One of the benefits of working with a food blogger is that my colleagues sometimes get to taste the fruits of each weeks labour. This Christmas, I thought I would make something just for them. I decided to try out my own variation of rum truffles that I used to make as a kid, instead of rum, using Kahlua. The truffles are super rich so a few are plenty and one bite keeps your chocolate intake up over the holidays! They aren't exclusively a Christmas chocolate. In the past I've made them for Valentine's Day gifts and filled Easter Eggs with them, so they're pretty versatile - for any day of the year where Chocolate is an appropriate gift (read, any day of the year!) I chose a festive presentation and gave everyone a little box decorated in Christmassy style!

I learnt (the hard way) that a lower grade percentage of chocolate is better so used a 40% cacao, not higher (for the successful attempt!)

Kahlua Truffles
This makes about 70 truffles

600g dark chocolate
85g butter
6 egg yolks
6 teaspoons of Kahlua
Cocoa Powder (for decorating)
Truffle cases

  • Melt the chocolate and butter in a double boiler until smooth;
  • Allow the chocolate mixture to cool slightly
  • Gradually add in one egg yolk at a time whisking as you go blending in the mixture so it's smooth and silky;
  • After adding in the egg yolks, add the Kahlua gradually too whisking as you add;
  • Chill in the fridge overnight;
  • Using a melon baller or a small ice cream scoop, scoop out enough mixture to make into little balls;
  • Roll in cocoa powder to lightly cover;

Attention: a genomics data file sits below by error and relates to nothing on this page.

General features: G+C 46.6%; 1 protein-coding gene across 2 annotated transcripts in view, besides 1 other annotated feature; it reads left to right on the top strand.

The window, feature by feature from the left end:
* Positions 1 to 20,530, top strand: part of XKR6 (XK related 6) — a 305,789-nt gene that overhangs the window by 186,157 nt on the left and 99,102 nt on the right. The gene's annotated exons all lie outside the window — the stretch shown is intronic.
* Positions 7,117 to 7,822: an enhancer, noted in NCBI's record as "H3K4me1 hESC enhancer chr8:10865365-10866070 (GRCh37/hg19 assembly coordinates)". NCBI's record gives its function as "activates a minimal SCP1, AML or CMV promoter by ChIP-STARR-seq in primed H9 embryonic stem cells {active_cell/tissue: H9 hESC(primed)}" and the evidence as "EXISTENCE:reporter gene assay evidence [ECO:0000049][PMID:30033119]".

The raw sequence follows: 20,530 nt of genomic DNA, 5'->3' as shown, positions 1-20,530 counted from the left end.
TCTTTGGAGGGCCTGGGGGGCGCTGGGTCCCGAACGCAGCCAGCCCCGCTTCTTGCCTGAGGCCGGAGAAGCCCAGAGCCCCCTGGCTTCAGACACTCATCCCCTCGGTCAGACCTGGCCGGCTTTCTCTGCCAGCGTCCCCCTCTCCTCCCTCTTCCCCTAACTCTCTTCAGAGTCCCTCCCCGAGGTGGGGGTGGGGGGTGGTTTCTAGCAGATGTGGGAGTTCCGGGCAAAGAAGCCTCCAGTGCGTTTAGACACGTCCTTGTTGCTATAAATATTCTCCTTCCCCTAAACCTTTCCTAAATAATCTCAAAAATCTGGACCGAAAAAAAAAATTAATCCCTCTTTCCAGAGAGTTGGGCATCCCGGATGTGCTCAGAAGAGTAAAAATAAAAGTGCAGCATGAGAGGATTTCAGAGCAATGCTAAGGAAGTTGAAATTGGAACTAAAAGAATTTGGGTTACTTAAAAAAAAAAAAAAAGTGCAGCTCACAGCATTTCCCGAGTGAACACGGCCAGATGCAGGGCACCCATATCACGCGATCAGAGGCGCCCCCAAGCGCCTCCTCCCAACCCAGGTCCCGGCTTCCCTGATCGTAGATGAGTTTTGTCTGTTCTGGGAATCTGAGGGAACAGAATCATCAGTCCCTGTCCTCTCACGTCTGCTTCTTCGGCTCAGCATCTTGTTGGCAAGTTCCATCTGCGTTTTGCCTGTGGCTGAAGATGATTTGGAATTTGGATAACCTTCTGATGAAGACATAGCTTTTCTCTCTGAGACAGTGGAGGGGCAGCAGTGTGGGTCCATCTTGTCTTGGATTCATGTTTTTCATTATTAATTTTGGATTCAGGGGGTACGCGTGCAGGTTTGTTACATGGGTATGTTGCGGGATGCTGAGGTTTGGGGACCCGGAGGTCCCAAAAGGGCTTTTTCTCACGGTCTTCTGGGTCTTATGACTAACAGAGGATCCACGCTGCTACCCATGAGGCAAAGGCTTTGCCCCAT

• Place in truffle cases.

Wednesday, December 21, 2011

Black & White Wednesday - Homemade Gnocchi

I made this Gnocchi a few months ago and chose it for posting in this weeks Black and White Wednesday run by Susan from the Well Seasoned Cook

Home made Gnocchi

Monday, December 19, 2011

Mont Blanc Meringue Nests

Chestnuts seem to be traditional in the UK more than in Australia around Christmas. The smells of hot chestnut sellers in the street are a common scent on the main street of Edinburgh, and for a break whilst Christmas shopping it's a treat to warm your hands on a bag of the smoky, soft nuts.

© Catherine Kennedy -
Beneath the Water
In Australia, "chestnuts roasting on an open fire" is just a line of a Nat King Cole carol, somewhat inappropriate for a scorching summer day, so the Aussies need a different way to enjoy chestnuts in December.

For this Sweet Adventure Blog Hop I thought I'd suggest a way....

...Mont Blanc Meringue Nests.

Supposedly named as the dish resembles the highest European mountain, Mont Blanc when referring to dessert, includes a chestnut purée and is usually topped with whipped cream (I substituted pouring cream in my dish).